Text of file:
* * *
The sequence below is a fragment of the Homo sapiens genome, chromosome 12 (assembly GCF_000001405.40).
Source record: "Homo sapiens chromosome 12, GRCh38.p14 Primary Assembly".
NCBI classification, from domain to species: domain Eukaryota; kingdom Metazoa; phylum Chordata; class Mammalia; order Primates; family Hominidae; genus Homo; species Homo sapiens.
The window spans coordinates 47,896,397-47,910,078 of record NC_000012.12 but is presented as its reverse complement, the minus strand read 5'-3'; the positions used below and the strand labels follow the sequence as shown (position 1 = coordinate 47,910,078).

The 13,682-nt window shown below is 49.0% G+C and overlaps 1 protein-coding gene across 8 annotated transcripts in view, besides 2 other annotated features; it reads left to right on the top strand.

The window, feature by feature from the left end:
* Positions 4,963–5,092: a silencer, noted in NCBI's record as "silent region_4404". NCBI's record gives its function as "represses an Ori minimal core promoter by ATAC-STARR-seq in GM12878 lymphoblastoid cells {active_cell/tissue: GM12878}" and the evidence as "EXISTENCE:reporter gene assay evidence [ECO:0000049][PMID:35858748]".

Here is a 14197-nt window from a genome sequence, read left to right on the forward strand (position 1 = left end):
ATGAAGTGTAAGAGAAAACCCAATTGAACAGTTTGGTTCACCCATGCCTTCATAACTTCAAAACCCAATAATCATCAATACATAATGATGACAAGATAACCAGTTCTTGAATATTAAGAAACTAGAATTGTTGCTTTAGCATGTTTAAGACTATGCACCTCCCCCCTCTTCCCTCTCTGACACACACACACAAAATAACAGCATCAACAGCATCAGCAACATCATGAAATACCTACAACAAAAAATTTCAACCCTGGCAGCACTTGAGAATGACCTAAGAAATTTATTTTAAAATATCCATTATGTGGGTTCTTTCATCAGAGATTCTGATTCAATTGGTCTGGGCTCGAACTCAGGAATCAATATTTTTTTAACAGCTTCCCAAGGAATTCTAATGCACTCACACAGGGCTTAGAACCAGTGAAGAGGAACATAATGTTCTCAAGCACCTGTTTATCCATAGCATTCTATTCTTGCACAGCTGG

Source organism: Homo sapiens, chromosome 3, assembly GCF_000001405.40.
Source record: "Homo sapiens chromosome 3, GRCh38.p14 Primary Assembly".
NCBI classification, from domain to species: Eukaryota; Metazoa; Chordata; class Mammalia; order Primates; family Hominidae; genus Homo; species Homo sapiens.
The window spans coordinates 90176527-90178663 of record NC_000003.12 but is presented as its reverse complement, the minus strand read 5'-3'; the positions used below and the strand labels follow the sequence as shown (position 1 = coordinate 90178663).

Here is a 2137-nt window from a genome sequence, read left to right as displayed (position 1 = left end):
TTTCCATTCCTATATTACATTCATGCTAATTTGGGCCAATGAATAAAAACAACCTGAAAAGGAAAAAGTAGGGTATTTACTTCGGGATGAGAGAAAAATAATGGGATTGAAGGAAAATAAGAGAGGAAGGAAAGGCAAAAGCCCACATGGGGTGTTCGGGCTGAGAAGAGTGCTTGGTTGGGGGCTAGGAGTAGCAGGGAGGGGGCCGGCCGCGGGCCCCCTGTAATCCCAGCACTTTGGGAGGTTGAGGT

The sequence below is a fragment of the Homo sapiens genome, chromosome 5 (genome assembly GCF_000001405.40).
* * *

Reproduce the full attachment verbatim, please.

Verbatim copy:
The sequence below is a fragment of the Homo sapiens genome, chromosome 12 (assembly GCF_000001405.40).
Source record: "Homo sapiens chromosome 12, GRCh38.p14 Primary Assembly".
NCBI classification, from domain to species: domain Eukaryota; kingdom Metazoa; phylum Chordata; class Mammalia; order Primates; family Hominidae; genus Homo; species Homo sapiens.
The window spans coordinates 47,896,397-47,910,078 of record NC_000012.12 but is presented as its reverse complement, the minus strand read 5'-3'; the positions used below and the strand labels follow the sequence as shown (position 1 = coordinate 47,910,078).

The 13,682-nt window shown below is 49.0% G+C and overlaps 1 protein-coding gene across 8 annotated transcripts in view, besides 2 other annotated features; it reads left to right on the top strand.

The window, feature by feature from the left end:
* Positions 4,963–5,092: a silencer, noted in NCBI's record as "silent region_4404". NCBI's record gives its function as "represses an Ori minimal core promoter by ATAC-STARR-seq in GM12878 lymphoblastoid cells {active_cell/tissue: GM12878}" and the evidence as "EXISTENCE:reporter gene assay evidence [ECO:0000049][PMID:35858748]".

Here is a 14197-nt window from a genome sequence, read left to right on the forward strand (position 1 = left end):
ATGAAGTGTAAGAGAAAACCCAATTGAACAGTTTGGTTCACCCATGCCTTCATAACTTCAAAACCCAATAATCATCAATACATAATGATGACAAGATAACCAGTTCTTGAATATTAAGAAACTAGAATTGTTGCTTTAGCATGTTTAAGACTATGCACCTCCCCCCTCTTCCCTCTCTGACACACACACACAAAATAACAGCATCAACAGCATCAGCAACATCATGAAATACCTACAACAAAAAATTTCAACCCTGGCAGCACTTGAGAATGACCTAAGAAATTTATTTTAAAATATCCATTATGTGGGTTCTTTCATCAGAGATTCTGATTCAATTGGTCTGGGCTCGAACTCAGGAATCAATATTTTTTTAACAGCTTCCCAAGGAATTCTAATGCACTCACACAGGGCTTAGAACCAGTGAAGAGGAACATAATGTTCTCAAGCACCTGTTTATCCATAGCATTCTATTCTTGCACAGCTGG

Source organism: Homo sapiens, chromosome 3, assembly GCF_000001405.40.
Source record: "Homo sapiens chromosome 3, GRCh38.p14 Primary Assembly".
NCBI classification, from domain to species: Eukaryota; Metazoa; Chordata; class Mammalia; order Primates; family Hominidae; genus Homo; species Homo sapiens.
The window spans coordinates 90176527-90178663 of record NC_000003.12 but is presented as its reverse complement, the minus strand read 5'-3'; the positions used below and the strand labels follow the sequence as shown (position 1 = coordinate 90178663).

Here is a 2137-nt window from a genome sequence, read left to right as displayed (position 1 = left end):
TTTCCATTCCTATATTACATTCATGCTAATTTGGGCCAATGAATAAAAACAACCTGAAAAGGAAAAAGTAGGGTATTTACTTCGGGATGAGAGAAAAATAATGGGATTGAAGGAAAATAAGAGAGGAAGGAAAGGCAAAAGCCCACATGGGGTGTTCGGGCTGAGAAGAGTGCTTGGTTGGGGGCTAGGAGTAGCAGGGAGGGGGCCGGCCGCGGGCCCCCTGTAATCCCAGCACTTTGGGAGGTTGAGGT

The sequence below is a fragment of the Homo sapiens genome, chromosome 5 (genome assembly GCF_000001405.40).